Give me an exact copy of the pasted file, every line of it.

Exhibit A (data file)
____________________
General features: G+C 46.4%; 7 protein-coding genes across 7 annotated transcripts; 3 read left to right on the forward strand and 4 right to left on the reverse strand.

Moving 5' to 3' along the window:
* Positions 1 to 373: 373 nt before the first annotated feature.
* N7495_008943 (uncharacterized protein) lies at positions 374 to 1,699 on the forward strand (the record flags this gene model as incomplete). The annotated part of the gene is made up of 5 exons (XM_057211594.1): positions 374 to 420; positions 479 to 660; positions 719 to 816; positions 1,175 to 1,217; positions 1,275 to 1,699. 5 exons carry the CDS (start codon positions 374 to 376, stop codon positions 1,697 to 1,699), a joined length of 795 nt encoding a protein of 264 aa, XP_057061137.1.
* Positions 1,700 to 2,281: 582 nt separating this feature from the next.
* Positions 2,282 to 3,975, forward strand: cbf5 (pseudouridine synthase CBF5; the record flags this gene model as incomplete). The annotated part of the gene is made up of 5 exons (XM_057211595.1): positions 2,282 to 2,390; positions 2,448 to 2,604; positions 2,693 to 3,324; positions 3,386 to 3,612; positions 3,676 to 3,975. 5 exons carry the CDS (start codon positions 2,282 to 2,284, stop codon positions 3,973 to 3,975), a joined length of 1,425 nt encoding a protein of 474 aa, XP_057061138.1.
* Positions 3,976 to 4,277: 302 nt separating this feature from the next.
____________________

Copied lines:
General features: G+C 46.4%; 7 protein-coding genes across 7 annotated transcripts; 3 read left to right on the forward strand and 4 right to left on the reverse strand.

Moving 5' to 3' along the window:
* Positions 1 to 373: 373 nt before the first annotated feature.
* N7495_008943 (uncharacterized protein) lies at positions 374 to 1,699 on the forward strand (the record flags this gene model as incomplete). The annotated part of the gene is made up of 5 exons (XM_057211594.1): positions 374 to 420; positions 479 to 660; positions 719 to 816; positions 1,175 to 1,217; positions 1,275 to 1,699. 5 exons carry the CDS (start codon positions 374 to 376, stop codon positions 1,697 to 1,699), a joined length of 795 nt encoding a protein of 264 aa, XP_057061137.1.
* Positions 1,700 to 2,281: 582 nt separating this feature from the next.
* Positions 2,282 to 3,975, forward strand: cbf5 (pseudouridine synthase CBF5; the record flags this gene model as incomplete). The annotated part of the gene is made up of 5 exons (XM_057211595.1): positions 2,282 to 2,390; positions 2,448 to 2,604; positions 2,693 to 3,324; positions 3,386 to 3,612; positions 3,676 to 3,975. 5 exons carry the CDS (start codon positions 2,282 to 2,284, stop codon positions 3,973 to 3,975), a joined length of 1,425 nt encoding a protein of 474 aa, XP_057061138.1.
* Positions 3,976 to 4,277: 302 nt separating this feature from the next.